While there can be no doubt that the penal substitutionary theory of the atonement is held by the vast majority of evangelical theologians, not every evangelical theologian holds it. Some find it repugnant to their sense of justice. Most non-evangelical Christian theologians also find it obnoxious. Here are some statements on the subject:
David Dilling, The Atonement and Human Sacrifice, Grace Theological Journal 12.2 (Spring, 1971,pp. 3-22) writes:
Vicarious punishment on our level would, of course, be a serious miscarriage of justice and indeed immoral. The death of Christ, however, is not strictly analogous to the case of a human judge punishing an innocent third party in the stead of a condemned criminal. At least the analogy dare not be pressed. In the case of Christ's sacrifice there is only one party beside the condemned. He is, "Judge, Wronged Party, King (or Law), and Substitute". The case is wholly unique and the same Bible which declares it so to be also declares the impossibility of any other substitutionary atonement apart from this.
So even though Dilling accepts PST because he thinks it biblical, he still admits that the punishment of the innocent in place of the guilty is a serious miscarriage of justice in the human mind. He argues that the death of Christ is really not analogous to an innocent person suffering in place of a guilty one in the human sphere; however, he says this is because in the divine sphere, He is Judge, Wronged Party, King (or Law) and Substitute."
I still maintain that PST violates man's innate sense of what is right and wrong. Allow me to give an analogy.
Imagine you live in on a desert island where one man is the absolute monarch. This king owns the island and he is the lawgiver, the judge, the jury and the executioner.
Lets say someone commits a murder on this island. The murder victim is actually the King's adopted child. The alleged is brought before the judge (king) and the judge hears the evidence including the confession of the murderer. The defendant is remorseful and sincerly apologizes to the King and begs his forgiveness. The King rules the murderer is guilty and says "my sentence will be announced tomorrow. "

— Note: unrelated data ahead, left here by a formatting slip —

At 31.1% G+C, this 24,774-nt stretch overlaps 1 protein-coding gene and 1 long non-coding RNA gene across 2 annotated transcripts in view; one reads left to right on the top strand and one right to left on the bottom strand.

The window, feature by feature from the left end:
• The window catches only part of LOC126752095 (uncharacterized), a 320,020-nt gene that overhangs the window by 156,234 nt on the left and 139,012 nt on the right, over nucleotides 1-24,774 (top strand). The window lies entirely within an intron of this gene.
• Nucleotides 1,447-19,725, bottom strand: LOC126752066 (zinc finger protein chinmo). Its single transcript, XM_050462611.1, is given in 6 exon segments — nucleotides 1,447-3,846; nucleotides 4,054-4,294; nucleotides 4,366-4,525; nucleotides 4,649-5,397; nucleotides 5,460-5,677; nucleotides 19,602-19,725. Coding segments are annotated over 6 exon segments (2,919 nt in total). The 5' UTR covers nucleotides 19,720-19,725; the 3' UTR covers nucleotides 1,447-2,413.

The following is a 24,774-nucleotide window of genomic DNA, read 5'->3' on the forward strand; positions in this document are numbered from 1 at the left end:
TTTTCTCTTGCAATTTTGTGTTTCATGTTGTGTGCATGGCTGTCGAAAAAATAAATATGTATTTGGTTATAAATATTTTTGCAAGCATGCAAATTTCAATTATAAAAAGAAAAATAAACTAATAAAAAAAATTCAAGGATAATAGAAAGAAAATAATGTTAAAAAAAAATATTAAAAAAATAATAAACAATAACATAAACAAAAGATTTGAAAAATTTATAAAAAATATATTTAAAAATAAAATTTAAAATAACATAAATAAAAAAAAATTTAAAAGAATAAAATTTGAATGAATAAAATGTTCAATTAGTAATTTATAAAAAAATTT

At the sentencing, the judge says that "while this man is undoubtedly guilty and deserves to be executed for the crime, I still love him. I would prefer to set him free because he is remorseful. However, out of respect for the rule of Law and in accordance with my righteous nature, he must die." At that moment, the King's only biological son stands up and says: "I love the murderer too and I can see he is remorseful. I would like for him to go free. But since, punishment must be carried out, I volunteer to die in his place." The Father, who is also the King and the Judge smiles. He and his only son talked about it the night before. They agreed that this was a very noble thing to do and if the son was willing, the Father would allow it.
So the Judge strikes his gavel and announces his sentence. "While the convicted deserves to die for his crime, I have agreed to allow my son, my only true son, to die in his place." The King says: "I am by decree transferring the guilt of the murder to my son, and my son will be executed at daybreak in his place. In addition, I am transferring the righteousness of my son to the convicted murderer and from henceforth he will live in my palace and be treated as my son." He continues: "the convicted man will have his record completely expunged because the penalty for his crime will have been sufficiently paid."
The convicted murderer is overjoyed and promises to live the rest of his life in submission and absolute loyalty to the Father. He will never forget this act of mercy and grace and will even set up shrines to praise the acts of the Son.
The next day after the execution, the murderer's chains are removed and he is ushered into the King's palace and given a place of honor.
Many of the people of the island, though, are not happy, they cry out: "This is not fair. This is not right. You cannot allow the murderer to go free. He and he alone must pay for his crime. Its not right to transfer the punishment to someone else. This goes against everything you have taught us, Oh, King."